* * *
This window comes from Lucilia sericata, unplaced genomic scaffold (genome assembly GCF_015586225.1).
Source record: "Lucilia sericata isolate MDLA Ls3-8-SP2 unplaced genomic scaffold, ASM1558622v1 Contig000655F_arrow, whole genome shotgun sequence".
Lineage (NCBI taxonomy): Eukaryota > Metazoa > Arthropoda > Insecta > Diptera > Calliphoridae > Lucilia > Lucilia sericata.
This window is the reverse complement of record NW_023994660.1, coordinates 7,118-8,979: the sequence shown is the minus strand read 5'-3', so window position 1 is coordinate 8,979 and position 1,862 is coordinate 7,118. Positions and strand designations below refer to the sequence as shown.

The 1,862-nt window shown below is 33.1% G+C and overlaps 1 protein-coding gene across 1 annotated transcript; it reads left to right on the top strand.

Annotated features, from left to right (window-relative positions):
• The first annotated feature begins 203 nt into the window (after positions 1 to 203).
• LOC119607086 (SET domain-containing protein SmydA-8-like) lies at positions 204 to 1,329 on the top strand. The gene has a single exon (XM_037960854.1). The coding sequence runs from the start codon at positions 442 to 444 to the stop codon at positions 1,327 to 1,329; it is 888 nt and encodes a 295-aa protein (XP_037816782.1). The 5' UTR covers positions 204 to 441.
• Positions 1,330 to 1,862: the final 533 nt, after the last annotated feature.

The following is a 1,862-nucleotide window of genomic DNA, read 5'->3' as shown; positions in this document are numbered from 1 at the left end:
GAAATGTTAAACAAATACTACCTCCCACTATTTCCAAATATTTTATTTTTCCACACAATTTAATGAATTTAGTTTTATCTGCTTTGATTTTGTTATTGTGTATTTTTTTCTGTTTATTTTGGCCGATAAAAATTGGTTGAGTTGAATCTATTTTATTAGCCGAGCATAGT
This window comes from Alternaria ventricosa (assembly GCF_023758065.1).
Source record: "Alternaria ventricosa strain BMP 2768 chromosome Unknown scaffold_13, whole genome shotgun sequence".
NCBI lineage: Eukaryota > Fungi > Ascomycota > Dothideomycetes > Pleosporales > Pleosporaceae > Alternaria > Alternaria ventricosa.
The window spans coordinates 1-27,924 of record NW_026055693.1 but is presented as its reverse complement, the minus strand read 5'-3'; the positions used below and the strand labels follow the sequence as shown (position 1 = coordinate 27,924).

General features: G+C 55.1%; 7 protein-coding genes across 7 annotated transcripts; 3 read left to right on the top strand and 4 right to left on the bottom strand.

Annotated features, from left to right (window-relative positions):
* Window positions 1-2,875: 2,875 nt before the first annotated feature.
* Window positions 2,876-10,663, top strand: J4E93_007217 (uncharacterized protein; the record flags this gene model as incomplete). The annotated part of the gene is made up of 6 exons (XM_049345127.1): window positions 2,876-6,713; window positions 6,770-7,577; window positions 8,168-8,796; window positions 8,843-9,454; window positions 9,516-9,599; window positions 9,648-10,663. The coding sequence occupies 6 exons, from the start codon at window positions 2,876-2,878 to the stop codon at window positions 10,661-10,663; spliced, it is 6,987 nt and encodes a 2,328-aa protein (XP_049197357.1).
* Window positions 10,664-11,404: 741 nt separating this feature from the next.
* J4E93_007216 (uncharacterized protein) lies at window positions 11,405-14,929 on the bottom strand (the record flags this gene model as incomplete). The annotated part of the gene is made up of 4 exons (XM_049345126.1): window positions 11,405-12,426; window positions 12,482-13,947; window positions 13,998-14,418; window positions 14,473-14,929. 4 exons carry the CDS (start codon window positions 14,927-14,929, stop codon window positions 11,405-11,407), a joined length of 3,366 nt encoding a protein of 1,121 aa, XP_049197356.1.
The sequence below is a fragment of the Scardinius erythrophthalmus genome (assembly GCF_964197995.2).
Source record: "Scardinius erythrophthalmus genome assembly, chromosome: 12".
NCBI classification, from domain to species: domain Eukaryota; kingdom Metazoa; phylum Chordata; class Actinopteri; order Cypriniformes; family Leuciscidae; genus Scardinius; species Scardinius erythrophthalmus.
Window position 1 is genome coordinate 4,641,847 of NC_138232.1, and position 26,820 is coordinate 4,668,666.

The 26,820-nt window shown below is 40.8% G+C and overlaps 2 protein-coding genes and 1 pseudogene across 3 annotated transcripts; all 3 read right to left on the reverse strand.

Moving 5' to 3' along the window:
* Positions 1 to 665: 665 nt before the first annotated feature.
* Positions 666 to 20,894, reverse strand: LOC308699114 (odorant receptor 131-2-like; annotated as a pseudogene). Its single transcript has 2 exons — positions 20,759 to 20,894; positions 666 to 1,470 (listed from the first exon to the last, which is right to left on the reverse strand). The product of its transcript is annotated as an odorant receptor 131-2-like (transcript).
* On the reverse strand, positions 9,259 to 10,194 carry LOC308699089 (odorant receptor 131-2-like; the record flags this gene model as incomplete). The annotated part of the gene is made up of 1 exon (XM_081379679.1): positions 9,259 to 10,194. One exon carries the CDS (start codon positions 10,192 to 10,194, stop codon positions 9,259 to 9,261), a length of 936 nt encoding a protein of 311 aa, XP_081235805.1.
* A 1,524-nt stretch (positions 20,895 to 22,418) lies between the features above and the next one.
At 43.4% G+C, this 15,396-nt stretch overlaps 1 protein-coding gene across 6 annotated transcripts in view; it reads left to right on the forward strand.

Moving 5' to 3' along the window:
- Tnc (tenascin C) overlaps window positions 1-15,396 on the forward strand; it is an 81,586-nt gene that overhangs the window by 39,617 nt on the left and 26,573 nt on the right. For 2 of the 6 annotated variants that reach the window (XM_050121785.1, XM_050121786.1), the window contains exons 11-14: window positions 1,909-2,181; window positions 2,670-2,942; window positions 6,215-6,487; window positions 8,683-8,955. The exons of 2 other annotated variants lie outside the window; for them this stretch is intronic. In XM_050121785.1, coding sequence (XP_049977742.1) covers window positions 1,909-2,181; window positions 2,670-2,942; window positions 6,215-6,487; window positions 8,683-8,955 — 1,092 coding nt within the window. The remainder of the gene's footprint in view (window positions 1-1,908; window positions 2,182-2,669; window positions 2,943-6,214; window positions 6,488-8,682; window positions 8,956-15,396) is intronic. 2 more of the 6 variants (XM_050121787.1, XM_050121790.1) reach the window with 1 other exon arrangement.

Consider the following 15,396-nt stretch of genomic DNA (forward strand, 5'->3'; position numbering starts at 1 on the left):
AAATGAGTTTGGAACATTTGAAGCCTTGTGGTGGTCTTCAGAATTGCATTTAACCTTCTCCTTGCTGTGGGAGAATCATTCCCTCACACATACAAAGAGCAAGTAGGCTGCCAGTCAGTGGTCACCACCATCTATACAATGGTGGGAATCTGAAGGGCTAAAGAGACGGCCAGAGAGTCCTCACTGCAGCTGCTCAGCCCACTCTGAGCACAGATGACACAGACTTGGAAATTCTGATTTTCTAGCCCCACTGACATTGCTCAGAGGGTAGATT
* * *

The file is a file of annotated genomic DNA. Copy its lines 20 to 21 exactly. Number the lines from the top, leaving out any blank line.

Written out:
* Window positions 10,664-11,404: 741 nt separating this feature from the next.
* J4E93_007216 (uncharacterized protein) lies at window positions 11,405-14,929 on the bottom strand (the record flags this gene model as incomplete). The annotated part of the gene is made up of 4 exons (XM_049345126.1): window positions 11,405-12,426; window positions 12,482-13,947; window positions 13,998-14,418; window positions 14,473-14,929. 4 exons carry the CDS (start codon window positions 14,927-14,929, stop codon window positions 11,405-11,407), a joined length of 3,366 nt encoding a protein of 1,121 aa, XP_049197356.1.